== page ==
Ulnar collateral ligament (UCL) tears in pitchers have become relatively endemic to the game. While there seems to be a spike in the number of cases seen already in the 2014 season compared to previous years, what's more puzzling is the number of re-tears sustained and the short length of time in between these tears, seen in players like Atlanta Braves pitchers Kris Medlen and Brandon Beachy or Arizona Diamondbacks starter Daniel Hudson. While things can and do go awry in any medical procedure—grafts fail, complications arise operatively, postoperatively or during rehabilitation—you would expect that with the advances in medical technology and the improved understanding of the rehabilitation requirements for a complete return from the Tommy John procedure that current-day failures and redoes would be minuscule.
Are TJ surgery second timers a rarity? Using Baseball Heat Maps as are our data source, we find 43 pitchers (and Xavier Nady) with confirmed second UCL tears with surgeries, with a mean of 4.5 years between procedures; for those outlier averse, the median for time between procedures was 4.0 years. Of those 43, we find 26 that had between-surgery durations that fell below the mean and 23 that fell below the median, or 60 and 53 percent of our population of interest, respectively. In short, over half of the time, pitchers who succumb to a second UCL tear do so in short order. Anecdotally, 11 of these redo procedures have occurred in the last five years. Compare this to the full cohort given in the Baseball Heat Maps database of 530 confirmed pitchers who have had TJ surgery and we find 8.1 percent of pitchers who suffer a UCL tear and have surgery end up getting a second tear.
The reasons and causes for a UCL tear are numerous—poor pitching mechanics, too many pitches thrown, too many sliders, or even leverage and intensity of the situation when a pitch is thrown—and to this point, nothing seems to be the smoking gun of the root cause of all or even most UCL tears. Despite the simplicity of the elbow joint anatomically and biomechanically, the answer to this question remains complex.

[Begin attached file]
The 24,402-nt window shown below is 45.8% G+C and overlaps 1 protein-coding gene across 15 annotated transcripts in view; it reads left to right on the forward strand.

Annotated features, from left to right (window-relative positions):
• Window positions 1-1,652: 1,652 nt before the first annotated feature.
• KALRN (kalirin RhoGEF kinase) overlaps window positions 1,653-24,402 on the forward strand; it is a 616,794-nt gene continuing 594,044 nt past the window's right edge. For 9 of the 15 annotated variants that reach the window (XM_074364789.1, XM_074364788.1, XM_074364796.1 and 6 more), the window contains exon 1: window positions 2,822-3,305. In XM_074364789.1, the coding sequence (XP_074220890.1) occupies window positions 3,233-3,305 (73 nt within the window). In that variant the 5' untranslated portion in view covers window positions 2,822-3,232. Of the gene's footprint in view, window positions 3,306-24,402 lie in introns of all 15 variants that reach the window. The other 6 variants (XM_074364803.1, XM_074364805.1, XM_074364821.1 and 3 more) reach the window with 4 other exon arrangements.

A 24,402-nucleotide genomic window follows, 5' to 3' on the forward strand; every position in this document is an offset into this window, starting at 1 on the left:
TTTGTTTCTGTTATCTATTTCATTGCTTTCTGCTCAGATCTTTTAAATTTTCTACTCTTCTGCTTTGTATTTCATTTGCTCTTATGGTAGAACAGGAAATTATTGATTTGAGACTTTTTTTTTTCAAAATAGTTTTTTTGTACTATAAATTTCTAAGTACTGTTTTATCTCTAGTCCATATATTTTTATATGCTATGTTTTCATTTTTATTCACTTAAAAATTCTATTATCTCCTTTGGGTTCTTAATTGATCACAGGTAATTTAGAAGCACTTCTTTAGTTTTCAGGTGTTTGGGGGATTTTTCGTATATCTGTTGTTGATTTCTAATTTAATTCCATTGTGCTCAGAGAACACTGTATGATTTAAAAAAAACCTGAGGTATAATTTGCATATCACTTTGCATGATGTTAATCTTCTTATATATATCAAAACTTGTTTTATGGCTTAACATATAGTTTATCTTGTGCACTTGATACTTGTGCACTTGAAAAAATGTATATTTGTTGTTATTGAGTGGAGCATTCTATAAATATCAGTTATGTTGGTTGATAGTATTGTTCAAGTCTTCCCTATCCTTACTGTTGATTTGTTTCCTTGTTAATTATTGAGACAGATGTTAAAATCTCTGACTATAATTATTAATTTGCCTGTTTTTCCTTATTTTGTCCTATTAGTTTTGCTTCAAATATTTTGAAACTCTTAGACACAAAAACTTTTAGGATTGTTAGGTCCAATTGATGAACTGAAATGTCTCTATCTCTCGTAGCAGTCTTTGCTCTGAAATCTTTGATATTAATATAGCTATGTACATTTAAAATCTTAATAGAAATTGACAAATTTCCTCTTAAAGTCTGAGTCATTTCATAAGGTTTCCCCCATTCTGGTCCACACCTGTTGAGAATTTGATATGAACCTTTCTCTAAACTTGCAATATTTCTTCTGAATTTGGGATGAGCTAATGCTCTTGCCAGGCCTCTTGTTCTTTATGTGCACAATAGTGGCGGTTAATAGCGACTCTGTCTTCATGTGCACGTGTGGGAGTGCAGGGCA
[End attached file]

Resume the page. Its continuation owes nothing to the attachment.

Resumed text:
Like many things related to injury analytics, the data available is sparse in the public realm and prevents robust inferences to be made; this is a necessary evil, as not only do organizations need to maintain secrecy over their product and personnel to maintain a competitive edge, but respecting privacy as it pertains to a player's medical history is of utmost importance. As such, we as Joe and Josephina Q. Public are left to thoughtfully grasp at straws when it comes to pushing paradigms and blazing analytical trails in the baseball injury world.
I'd like to share a straw.
In my previous day job, the effects of tobacco use on the success of orthopedic procedures—in particular, spine surgeries—both intra- and postoperatively were a constant cross to bear. Generally, smokers fared worse overall when undergoing orthopedic procedures. Anesthetically, smokers are more difficult to keep anesthetized and are more difficult to monitor with regards to their respiratory rates, blood pressure, and oxygen uptake. Surgically, they can often require more blood products operatively and can also take longer to recover, sometimes having severely delayed rates of bone and wound healing, among many other poor outcomes. Considering that roughly a quarter of all Americans are smokers, this is a growing public health issue.
Could smoking status play a role in some of the UCL failures and re-tears we have seen in baseball?
While we don't like to think of our baseball idols as fallible to the allure of a nicotine habit, the reality is that it is prevalent, both simply due to the national smoking statistics, but also the rampant use of smokeless chewing tobacco in the game.